Stage One: Predeployment: The onset of this stage begins with the warning order for deployment. This stage ends when the Soldier actually departs from home station. The pre-deployment timeframe is extremely variable from several weeks to more than a year. (Military Advantage, 2010) It is reported that emotional distance is one of the primary complaints of family members during pre-deployment and as well many questions remain in regards to the stages of deployment following that of pre-deployment. (Military Advantage, 2010)

Anticipation of loss vs. denial

Train-up/long hours away

Getting affairs in order

Mental/physical distance

Arguments

Time frame: variable (Military Advantage, 2010)

Stage 2: Deployment

This stage is the period from the Soldier’s departure from home through the first month of the deployment. (Military Advantage, 2010)

Mixed emotions/relief

Disoriented/overwhelmed

Numb, sad, alone

Sleep difficulty

Security issues

Time frame: first month (Military Advantage, 2010)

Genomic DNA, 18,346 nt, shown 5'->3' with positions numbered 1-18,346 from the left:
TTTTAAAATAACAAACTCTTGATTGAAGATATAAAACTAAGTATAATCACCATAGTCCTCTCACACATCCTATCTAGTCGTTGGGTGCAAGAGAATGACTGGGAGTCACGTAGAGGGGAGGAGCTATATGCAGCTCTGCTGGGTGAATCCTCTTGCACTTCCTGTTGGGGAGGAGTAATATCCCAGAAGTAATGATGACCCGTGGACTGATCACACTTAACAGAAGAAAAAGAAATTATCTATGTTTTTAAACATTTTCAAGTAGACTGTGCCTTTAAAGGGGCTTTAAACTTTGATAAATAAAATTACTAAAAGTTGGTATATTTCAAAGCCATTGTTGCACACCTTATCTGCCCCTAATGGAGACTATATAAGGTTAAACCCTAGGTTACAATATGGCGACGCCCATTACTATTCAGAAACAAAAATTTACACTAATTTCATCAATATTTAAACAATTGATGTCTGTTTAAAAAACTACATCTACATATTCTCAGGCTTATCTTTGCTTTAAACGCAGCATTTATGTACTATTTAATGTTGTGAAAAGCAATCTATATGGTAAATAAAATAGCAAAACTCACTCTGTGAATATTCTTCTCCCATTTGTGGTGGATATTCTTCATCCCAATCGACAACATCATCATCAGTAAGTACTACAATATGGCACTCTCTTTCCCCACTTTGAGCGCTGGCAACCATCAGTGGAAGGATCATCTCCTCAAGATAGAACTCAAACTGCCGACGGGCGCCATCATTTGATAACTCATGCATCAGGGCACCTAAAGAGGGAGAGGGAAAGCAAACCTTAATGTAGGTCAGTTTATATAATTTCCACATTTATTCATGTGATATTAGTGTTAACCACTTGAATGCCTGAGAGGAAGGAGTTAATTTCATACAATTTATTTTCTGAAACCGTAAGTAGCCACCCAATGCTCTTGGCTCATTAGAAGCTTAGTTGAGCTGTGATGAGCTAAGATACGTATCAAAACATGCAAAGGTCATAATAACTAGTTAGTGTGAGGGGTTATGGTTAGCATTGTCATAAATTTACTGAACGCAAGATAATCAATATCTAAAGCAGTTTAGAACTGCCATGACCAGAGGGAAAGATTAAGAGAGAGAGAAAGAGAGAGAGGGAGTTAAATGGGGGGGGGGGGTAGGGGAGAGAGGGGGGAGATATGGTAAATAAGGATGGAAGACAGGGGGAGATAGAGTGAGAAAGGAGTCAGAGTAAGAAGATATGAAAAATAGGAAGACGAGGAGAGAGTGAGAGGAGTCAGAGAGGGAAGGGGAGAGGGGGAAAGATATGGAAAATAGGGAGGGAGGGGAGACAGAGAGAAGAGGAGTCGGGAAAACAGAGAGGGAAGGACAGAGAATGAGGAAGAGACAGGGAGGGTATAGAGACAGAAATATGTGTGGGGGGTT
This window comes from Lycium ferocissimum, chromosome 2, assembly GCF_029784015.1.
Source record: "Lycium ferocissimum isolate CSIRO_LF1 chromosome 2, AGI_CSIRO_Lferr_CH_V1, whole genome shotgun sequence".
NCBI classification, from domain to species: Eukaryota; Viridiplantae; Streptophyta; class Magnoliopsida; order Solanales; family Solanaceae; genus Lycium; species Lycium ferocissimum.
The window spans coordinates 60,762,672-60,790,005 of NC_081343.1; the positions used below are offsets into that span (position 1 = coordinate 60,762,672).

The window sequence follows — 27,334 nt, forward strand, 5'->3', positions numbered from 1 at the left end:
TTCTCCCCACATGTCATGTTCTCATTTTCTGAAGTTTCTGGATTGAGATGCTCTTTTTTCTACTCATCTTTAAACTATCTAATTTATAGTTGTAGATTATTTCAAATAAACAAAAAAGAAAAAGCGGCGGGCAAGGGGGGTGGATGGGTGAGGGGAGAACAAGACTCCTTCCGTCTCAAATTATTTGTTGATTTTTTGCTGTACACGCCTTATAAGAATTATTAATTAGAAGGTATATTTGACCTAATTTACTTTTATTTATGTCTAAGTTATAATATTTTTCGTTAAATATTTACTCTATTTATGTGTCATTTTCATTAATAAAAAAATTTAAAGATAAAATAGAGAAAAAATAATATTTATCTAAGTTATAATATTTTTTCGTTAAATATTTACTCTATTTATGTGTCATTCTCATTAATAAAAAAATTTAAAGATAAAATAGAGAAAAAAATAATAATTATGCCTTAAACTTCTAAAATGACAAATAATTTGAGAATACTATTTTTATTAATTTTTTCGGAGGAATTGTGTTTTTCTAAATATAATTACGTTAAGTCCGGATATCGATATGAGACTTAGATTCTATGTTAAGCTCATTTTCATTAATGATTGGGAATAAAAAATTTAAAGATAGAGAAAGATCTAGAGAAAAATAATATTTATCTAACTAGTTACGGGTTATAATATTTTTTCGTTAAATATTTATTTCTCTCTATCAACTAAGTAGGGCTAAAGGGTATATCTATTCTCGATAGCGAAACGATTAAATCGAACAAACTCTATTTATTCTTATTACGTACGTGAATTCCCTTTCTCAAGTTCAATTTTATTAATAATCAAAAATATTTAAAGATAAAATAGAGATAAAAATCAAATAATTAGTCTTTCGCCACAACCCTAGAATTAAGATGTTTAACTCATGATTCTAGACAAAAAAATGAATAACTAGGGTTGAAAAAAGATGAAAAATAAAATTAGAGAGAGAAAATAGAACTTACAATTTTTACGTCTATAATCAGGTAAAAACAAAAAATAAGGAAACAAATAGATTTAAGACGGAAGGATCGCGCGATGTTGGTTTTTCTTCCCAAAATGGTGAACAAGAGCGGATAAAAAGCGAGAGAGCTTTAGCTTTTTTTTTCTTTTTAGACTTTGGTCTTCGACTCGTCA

Stage 3: Sustainment: The sustainment stage lasts from the first month through the fifth (penultimate) month of deployment. (Military Advantage, 2010)

New routines established

New sources of support

Feel more in control

Independence

Confidence (“I can do this”)

Time frame: months two thru five (Military Advantage, 2010)

Stage 4: Re-deployment: The re-deployment stage is essentially defined as the month before the Soldier is scheduled to return home. (Military Advantage, 2010)

Anticipation of homecoming

Excitement

Apprehension

Burst of energy/”nesting”

Difficulty making decisions

Time frame: months five thru six (Military Advantage, 2010)

Stage 5. Post-deployment

Honeymoon period

Loss of independence